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from surplus value to the state as national capitalist: some rambling thoughts on marxist stuff

November 7, 2013

Every once in a while, I find the time to pick up David Harvey’s Limits to Capital and read a chapter or two, which really impresses upon me the complexities of the capitalist mode of production, as well as my own rather simplistic understanding of that process. It’s easy to forget that Marx’s Capital describes the logic of capitalism in its totality, that his penetrative critique is much deeper than merely unequal employer/employee social relations.

Take, for instance, the production and realization of surplus value and profit. While the exploitation of an employee by an employer can be a source of surplus-value extraction at a specific point of production, and which can be a source of profit for said employer, Marx’s analysis goes much further than this and details how the realization of surplus value and profit is often (and perhaps even primarily) realized via the whole process of capitalist commodity production.

Production and distribution themselves aren’t discrete, autonomous spheres as they’re sometimes treated; they are, in the context of capitalist society, part of an organic whole. Moreover, the expansion of value in this process occurs via the production of surplus value by capitalists who employ wage labour, a social relation in which the worker — who gives up their rights to control over the production process, the product of their labour, and the value incorporated in the production — receives the value of their labour power and nothing else (42-3).

And this is important because this is the point where the surplus value created in the labour process is appropriated by capitalists who are forced to internalize the profit-seeking motive due to the coercive laws of competition to purchase workers’ labour time with the sole purpose being the accumulation of profit (accumulation for accumulation’s sake), i.e., how they transform money (M) into commodities (C) and then back into money plus a surplus (M + ∆M), the added value being the result of the additional amount of labour time capitalists can extract/contract out of the worker in excess of what it takes for them to produce the value of the wages they receive.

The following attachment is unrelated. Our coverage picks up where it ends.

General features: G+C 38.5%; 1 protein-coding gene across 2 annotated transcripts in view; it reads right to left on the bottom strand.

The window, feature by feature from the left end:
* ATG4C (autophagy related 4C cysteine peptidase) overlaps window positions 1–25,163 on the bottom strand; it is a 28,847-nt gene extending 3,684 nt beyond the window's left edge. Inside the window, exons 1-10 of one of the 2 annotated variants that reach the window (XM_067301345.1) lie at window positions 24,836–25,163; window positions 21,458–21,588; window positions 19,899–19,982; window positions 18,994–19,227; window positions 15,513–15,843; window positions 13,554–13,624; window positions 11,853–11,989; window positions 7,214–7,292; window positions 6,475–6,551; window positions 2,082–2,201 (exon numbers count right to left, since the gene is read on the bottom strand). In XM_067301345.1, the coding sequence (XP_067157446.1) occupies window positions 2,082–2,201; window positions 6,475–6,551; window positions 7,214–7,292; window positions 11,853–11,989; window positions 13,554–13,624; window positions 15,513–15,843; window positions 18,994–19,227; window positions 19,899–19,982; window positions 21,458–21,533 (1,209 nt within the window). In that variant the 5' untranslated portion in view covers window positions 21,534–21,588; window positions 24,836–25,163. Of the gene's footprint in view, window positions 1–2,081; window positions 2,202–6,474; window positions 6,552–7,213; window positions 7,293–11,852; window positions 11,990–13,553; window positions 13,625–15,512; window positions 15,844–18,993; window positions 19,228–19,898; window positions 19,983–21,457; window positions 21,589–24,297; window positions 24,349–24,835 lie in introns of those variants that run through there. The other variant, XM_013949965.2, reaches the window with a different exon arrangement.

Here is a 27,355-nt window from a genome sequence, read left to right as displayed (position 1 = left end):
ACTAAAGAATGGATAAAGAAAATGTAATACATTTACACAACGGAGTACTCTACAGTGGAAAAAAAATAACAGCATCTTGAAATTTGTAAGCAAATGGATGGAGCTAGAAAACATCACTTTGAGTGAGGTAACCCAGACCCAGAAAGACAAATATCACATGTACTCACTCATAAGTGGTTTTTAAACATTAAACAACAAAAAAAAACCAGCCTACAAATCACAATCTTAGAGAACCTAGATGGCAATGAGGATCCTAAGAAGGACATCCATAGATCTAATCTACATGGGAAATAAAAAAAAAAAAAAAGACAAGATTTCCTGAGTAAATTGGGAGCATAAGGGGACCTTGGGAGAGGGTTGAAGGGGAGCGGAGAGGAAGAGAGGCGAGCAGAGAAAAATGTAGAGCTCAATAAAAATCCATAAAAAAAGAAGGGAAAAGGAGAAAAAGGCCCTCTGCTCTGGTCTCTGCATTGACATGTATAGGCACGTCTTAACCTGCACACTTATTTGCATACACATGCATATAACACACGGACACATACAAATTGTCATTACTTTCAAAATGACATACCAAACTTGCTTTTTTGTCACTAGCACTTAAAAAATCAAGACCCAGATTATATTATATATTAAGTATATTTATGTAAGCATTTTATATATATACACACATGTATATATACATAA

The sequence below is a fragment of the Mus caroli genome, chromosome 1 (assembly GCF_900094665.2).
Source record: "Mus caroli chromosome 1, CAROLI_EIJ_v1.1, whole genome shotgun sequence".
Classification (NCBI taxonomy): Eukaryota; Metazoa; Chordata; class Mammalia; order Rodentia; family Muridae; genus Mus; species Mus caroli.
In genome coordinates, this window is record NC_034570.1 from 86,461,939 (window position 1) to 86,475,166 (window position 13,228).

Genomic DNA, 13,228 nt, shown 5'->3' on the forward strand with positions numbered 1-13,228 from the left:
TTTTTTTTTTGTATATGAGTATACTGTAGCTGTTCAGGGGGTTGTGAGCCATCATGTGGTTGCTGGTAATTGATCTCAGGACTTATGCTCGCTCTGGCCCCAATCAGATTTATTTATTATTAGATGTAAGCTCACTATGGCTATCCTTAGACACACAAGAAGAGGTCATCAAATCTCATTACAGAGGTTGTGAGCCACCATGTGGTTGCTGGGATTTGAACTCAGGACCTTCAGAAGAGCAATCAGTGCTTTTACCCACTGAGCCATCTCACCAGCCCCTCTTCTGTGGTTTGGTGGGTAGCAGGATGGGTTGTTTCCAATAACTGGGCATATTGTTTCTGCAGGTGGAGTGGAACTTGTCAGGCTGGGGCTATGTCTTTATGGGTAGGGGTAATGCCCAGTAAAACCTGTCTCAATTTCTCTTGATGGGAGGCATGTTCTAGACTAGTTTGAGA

More broadly speaking, however, workers generally seek (and one could rightly even say compelled) to purchase commodities with the money they earn through their role in the production of commodities (C-M-C); and through the maintenance and reproduction of the working class (primarily through their role as consumers of commodities), the reproduction of capital is created. Surplus value, then, is produced via the production process and realized via market exchange, where workers as producers and consumers give of themselves twice to capital—first as what’s conventionally viewed as unpaid labour and second as wages for commodities (as well as things like rent, etc.) (56).

So it’s not simply limited to a single exchange between capitalist and worker, but between the overall interaction between the capitalist and working classes as a whole. Distribution, then, can be seen as the mediation point between the creation of surplus value and its realization in exchange, which means that even national boundaries are no impediment to this process.

But within this process, there are a number of contradictions that give rise to imbalances and crises. And when due to these, both the mass of superfluous (i.e., unproductive) capital and labour increase in conjunction with efficiencies in production, they cause the rate of profit to fall and a shrinkage in the absolute mass of profit created, compelling capitalists to find ways to overcome this, whether through encouraging debt spending, the opening of new markets, the ‘creative destruction’ of superfluous capital (mostly through state consumption), or creating ways to increase the mass of profit that via evolutions (i.e., innovations) in the means of production and finance that, in turn, set up the conditions for further overaccumulation and crises.

From a Marxist perspective, I think these material conditions tend to affect and ultimately direct both domestic and foreign economic policies far more than political ideologies despite how these issues are often framed by the media or politicians. And this, in my opinion, goes a long way towards explaining, among other things, Washington’s growing role as national capitalist a la Engels in Socialism: Utopian and Scientific—and here I’m thinking specifically about Jehu’s analysis of Washington’s increasing role as manager of the national capital/surplus absorber on a global scale.

There’s a silver lining to all of this, however. If we except the arguments of Engels and Jehu, then Washington’s ever-growing role in managing the productive forces of society signals that the productive forces of society are developed enough, and the social nature of production pervasive enough, for the socialized character of the means of production to be given “complete freedom to work itself out,” meaning a possible end to wage labour and the beginning of a new historical epoch.


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